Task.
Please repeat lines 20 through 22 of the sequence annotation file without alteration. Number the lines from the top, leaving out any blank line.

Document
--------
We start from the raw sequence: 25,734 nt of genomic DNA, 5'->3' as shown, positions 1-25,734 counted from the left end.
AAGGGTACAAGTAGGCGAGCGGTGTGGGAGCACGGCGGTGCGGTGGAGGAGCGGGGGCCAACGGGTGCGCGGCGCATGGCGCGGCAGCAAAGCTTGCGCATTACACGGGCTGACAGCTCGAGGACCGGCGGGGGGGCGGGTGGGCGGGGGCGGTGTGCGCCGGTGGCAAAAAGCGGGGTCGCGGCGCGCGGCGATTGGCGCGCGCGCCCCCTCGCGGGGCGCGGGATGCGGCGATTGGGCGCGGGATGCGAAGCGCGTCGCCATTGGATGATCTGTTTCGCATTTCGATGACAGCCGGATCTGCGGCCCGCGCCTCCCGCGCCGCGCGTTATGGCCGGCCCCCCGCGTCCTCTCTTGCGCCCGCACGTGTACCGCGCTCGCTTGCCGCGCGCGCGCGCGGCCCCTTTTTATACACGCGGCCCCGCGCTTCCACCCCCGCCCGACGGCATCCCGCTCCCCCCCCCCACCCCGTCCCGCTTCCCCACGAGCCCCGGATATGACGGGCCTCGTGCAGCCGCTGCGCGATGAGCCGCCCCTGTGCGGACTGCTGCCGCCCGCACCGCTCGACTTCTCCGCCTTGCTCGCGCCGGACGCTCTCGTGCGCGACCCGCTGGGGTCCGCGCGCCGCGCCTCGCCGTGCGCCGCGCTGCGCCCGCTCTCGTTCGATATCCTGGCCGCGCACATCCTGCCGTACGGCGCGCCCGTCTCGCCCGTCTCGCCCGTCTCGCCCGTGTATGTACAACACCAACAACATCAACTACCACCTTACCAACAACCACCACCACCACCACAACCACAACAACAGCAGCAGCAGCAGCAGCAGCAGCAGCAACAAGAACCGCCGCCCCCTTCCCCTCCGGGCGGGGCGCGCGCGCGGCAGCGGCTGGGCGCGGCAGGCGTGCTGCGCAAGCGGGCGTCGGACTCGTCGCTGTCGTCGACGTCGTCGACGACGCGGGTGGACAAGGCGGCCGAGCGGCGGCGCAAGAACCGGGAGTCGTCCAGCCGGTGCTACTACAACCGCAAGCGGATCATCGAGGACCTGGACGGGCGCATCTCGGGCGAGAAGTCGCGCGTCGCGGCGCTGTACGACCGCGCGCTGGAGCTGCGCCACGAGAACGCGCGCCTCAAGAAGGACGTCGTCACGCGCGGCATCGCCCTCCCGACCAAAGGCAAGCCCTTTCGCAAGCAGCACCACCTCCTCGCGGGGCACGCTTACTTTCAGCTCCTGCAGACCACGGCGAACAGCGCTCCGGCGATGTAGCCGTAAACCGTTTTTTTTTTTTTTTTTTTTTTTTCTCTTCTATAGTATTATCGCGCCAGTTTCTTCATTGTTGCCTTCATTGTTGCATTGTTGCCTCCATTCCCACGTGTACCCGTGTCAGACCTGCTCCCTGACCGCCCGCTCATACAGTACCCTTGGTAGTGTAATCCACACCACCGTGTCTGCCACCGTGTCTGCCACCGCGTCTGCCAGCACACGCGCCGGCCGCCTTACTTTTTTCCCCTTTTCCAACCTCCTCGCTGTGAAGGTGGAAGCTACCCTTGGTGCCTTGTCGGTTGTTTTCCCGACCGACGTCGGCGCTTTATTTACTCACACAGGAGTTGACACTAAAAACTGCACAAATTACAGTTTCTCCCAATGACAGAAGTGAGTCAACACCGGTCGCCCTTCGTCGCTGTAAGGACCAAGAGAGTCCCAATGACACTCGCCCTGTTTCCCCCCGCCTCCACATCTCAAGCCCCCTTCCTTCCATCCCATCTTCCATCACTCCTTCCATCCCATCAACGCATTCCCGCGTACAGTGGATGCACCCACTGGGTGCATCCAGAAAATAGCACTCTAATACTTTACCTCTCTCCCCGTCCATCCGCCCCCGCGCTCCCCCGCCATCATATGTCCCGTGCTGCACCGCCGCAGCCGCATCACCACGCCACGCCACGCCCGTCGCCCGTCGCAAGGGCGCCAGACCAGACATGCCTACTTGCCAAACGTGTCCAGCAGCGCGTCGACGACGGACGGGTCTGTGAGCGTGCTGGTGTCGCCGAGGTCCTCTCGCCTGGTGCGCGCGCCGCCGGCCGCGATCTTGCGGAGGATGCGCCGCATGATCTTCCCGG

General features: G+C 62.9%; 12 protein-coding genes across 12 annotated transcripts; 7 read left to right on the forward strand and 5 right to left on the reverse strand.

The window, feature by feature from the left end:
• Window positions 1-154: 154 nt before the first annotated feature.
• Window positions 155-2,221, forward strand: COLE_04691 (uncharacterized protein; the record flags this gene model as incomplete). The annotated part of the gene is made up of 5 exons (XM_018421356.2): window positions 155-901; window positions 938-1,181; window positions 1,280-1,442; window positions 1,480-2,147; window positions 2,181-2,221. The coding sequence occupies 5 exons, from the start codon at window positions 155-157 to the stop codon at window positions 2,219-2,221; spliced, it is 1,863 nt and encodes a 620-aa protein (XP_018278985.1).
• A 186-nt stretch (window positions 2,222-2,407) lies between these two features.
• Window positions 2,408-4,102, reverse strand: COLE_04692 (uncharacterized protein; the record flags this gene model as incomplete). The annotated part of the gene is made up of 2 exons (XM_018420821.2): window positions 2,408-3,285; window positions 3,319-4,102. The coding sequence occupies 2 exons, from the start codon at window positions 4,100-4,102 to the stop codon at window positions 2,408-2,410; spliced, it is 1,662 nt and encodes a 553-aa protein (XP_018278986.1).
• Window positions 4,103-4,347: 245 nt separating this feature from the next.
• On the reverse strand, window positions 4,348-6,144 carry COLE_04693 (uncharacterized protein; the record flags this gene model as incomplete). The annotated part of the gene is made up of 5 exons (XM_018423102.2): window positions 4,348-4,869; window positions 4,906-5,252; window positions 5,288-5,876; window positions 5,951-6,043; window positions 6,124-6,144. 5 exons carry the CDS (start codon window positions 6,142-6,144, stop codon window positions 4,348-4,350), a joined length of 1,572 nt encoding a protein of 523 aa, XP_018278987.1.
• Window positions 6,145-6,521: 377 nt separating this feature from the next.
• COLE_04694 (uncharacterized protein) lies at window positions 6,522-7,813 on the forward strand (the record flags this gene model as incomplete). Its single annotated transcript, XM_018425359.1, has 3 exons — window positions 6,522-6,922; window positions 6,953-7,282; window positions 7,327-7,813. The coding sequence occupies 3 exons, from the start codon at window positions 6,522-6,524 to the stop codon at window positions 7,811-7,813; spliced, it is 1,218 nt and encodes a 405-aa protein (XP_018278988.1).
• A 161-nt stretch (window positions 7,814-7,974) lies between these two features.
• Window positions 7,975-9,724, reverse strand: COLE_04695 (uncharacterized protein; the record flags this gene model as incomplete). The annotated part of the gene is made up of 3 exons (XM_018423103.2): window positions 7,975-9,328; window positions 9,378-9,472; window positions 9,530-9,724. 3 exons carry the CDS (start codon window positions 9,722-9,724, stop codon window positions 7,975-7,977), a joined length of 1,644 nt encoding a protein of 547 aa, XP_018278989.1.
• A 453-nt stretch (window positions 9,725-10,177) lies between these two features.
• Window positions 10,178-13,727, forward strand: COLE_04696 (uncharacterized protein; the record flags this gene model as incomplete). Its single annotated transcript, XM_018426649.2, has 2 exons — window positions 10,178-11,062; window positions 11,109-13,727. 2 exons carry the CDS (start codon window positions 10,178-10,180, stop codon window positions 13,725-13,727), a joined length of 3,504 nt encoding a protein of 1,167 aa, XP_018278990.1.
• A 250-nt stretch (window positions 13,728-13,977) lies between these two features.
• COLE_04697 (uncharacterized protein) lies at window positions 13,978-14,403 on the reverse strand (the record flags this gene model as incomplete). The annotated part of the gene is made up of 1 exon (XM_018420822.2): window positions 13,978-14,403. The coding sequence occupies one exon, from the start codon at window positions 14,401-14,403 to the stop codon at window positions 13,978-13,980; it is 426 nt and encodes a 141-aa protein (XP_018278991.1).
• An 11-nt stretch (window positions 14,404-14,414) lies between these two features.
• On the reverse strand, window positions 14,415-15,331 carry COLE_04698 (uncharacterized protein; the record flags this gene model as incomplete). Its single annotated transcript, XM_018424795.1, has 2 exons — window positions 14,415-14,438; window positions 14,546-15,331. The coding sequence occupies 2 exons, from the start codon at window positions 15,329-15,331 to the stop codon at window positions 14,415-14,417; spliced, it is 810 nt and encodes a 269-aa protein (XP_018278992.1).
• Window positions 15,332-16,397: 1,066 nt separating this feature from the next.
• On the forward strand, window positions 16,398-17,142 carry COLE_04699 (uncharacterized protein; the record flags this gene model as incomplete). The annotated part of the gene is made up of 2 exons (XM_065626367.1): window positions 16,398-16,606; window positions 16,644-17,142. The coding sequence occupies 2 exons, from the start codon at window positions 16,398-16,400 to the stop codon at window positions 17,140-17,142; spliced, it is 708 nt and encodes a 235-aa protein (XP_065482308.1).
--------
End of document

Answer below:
• On the reverse strand, window positions 14,415-15,331 carry COLE_04698 (uncharacterized protein; the record flags this gene model as incomplete). Its single annotated transcript, XM_018424795.1, has 2 exons — window positions 14,415-14,438; window positions 14,546-15,331. The coding sequence occupies 2 exons, from the start codon at window positions 15,329-15,331 to the stop codon at window positions 14,415-14,417; spliced, it is 810 nt and encodes a 269-aa protein (XP_018278992.1).
• Window positions 15,332-16,397: 1,066 nt separating this feature from the next.
• On the forward strand, window positions 16,398-17,142 carry COLE_04699 (uncharacterized protein; the record flags this gene model as incomplete). The annotated part of the gene is made up of 2 exons (XM_065626367.1): window positions 16,398-16,606; window positions 16,644-17,142. The coding sequence occupies 2 exons, from the start codon at window positions 16,398-16,400 to the stop codon at window positions 17,140-17,142; spliced, it is 708 nt and encodes a 235-aa protein (XP_065482308.1).